Off-campus UMass Amherst users: To download campus access dissertations, please use the following link to log into our proxy server with your UMass Amherst user name and password.
Non-UMass Amherst users: Please talk to your librarian about requesting this dissertation through interlibrary loan.
Dissertations that have an embargo placed on them will not be available to anyone until the embargo expires.
Author ORCID Identifier
Open Access Dissertation
Doctor of Philosophy (PhD)
Molecular and Cellular Biology
Year Degree Awarded
Month Degree Awarded
James J. Chambers
Daniel N. Hebert
Molecular and Cellular Neuroscience | Molecular Biology
Neuronal communication is mediated by chemical signaling at the synapse. The underlying molecular mechanisms of learning and memory are poorly understood. Very few tools are available to study how memories are formed in the mammalian brain. This dissertation focuses on developing novel strategies to study neural activity. Here we develop and use a chemical-genetic approach to enable target-specific photocontrol of inhibitory synaptic neurotransmission of GABAA receptor subtypes. The tools developed here selectively photocontrolled GABAA receptor subtypes. This enabled the investigation of the functional role these receptor subtypes have in inhibitory synaptic neurotransmission. This dissertation also focuses on identifying the role of HDAC6 in Alzheimer’s disease. Increased expression of HDAC6 was identified as an underlying molecular factor that led to pathological tau accumulation and early changes that correlate with synaptic dysfunction, hallmarks of Alzheimer’s disease.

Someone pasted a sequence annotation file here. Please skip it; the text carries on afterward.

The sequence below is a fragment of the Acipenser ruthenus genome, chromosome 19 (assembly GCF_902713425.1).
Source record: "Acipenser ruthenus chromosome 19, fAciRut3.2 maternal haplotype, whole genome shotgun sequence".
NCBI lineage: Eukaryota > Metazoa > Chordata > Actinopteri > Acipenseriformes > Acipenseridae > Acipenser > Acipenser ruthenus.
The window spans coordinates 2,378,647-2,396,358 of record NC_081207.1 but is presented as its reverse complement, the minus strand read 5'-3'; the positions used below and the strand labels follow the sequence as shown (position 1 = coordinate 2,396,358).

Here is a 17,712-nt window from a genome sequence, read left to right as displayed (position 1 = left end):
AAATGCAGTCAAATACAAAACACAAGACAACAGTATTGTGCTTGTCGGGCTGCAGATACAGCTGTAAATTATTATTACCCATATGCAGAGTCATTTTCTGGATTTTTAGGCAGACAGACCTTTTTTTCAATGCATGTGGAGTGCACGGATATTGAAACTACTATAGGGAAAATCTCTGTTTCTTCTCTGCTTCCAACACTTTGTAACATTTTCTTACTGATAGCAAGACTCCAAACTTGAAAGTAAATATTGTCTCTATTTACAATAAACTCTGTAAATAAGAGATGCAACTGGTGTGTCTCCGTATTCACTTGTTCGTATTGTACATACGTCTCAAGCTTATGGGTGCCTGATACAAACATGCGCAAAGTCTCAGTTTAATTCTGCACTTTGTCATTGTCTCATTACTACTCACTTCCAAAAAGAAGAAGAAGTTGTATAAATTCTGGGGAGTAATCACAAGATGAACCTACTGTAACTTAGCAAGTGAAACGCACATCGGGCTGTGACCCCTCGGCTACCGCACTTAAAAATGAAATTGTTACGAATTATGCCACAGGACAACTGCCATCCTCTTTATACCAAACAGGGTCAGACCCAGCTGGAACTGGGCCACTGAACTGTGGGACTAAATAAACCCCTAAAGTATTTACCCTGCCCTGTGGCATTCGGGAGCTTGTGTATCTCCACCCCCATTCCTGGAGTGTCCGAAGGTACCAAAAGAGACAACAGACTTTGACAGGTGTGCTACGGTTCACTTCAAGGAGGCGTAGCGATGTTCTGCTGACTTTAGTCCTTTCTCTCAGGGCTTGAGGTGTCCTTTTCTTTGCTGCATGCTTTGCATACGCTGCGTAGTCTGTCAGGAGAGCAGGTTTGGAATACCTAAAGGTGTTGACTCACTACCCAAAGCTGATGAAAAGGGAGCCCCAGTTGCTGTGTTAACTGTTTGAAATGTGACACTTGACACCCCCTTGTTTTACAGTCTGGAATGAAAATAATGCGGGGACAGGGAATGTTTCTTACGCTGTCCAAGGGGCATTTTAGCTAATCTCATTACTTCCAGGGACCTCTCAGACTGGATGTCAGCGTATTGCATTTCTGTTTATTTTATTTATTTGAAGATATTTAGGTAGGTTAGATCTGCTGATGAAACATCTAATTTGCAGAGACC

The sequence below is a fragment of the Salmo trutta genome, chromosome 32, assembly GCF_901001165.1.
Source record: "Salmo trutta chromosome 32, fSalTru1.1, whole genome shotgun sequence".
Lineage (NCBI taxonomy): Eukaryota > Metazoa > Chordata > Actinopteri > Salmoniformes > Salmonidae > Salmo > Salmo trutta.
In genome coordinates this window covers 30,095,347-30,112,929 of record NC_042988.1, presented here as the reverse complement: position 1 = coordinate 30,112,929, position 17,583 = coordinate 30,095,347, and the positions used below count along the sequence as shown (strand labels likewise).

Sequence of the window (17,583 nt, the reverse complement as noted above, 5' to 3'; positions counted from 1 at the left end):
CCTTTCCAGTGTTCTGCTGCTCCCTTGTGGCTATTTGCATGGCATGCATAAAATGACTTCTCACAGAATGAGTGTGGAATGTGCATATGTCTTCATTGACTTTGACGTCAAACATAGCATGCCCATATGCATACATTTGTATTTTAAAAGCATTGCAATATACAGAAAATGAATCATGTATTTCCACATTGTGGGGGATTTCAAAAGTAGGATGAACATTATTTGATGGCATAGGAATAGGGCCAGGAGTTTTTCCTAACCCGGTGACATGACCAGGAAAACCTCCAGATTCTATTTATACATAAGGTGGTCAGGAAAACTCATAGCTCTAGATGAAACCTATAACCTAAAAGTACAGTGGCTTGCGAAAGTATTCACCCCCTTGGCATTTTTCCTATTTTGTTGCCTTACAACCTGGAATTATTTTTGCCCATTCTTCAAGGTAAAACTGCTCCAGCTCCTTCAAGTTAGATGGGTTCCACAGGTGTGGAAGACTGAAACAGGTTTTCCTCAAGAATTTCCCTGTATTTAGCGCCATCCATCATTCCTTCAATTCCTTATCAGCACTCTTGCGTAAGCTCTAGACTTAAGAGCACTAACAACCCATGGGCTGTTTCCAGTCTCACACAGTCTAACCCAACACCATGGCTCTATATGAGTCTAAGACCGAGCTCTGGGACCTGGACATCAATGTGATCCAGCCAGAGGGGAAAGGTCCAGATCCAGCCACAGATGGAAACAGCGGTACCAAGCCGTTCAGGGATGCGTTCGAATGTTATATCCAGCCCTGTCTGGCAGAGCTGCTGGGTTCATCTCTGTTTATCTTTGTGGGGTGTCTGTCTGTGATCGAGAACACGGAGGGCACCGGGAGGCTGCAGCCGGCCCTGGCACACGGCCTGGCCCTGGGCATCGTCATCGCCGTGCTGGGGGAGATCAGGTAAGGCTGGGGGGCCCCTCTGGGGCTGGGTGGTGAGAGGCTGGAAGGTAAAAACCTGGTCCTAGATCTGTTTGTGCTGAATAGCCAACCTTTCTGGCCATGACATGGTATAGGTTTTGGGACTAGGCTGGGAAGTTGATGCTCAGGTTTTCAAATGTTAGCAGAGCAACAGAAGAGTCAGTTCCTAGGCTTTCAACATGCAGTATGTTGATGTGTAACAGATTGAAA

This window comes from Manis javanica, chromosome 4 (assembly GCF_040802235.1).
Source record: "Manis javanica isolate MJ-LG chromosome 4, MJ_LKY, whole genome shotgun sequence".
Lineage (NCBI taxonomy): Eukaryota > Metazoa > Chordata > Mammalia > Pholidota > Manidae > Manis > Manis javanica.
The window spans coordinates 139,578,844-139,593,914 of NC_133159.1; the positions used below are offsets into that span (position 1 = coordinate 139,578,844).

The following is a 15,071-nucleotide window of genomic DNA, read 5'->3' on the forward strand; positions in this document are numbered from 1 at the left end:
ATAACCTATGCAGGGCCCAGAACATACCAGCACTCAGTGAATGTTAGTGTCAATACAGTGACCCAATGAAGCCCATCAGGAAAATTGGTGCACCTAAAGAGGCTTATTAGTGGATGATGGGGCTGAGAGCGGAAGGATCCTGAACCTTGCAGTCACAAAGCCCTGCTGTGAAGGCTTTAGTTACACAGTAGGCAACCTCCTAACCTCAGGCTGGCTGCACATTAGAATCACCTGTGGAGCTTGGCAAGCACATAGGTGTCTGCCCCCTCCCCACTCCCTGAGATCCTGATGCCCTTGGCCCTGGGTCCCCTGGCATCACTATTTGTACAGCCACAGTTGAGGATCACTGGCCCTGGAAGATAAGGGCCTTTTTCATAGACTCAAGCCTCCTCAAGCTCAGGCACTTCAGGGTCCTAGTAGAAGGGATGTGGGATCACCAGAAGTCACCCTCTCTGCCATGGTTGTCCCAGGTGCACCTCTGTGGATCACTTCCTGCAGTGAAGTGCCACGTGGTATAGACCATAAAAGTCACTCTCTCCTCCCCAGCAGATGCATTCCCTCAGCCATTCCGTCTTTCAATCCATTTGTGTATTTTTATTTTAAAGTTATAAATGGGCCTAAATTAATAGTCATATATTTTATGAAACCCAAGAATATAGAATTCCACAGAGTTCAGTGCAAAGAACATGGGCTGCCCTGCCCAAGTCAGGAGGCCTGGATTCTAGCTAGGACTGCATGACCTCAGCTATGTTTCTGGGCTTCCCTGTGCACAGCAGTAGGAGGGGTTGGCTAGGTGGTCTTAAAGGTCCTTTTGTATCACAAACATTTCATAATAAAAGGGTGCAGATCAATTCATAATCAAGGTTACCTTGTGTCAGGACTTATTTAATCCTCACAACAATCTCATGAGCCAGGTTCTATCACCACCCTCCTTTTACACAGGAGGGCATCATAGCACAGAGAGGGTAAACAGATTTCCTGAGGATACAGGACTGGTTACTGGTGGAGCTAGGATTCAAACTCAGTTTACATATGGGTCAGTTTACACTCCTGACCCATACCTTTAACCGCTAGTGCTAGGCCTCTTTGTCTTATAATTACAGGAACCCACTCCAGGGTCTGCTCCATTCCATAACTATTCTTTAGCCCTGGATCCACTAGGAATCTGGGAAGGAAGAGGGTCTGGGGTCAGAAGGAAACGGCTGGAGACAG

Medeiros, Kathryne A., "NOVEL STRATEGIES TO MODULATE SYNAPTIC COMMUNICATION AND INVESTIGATE THE ROLE OF HDAC6 IN ALZHEIMER’S DISEASE" (2014). Doctoral Dissertations. 116.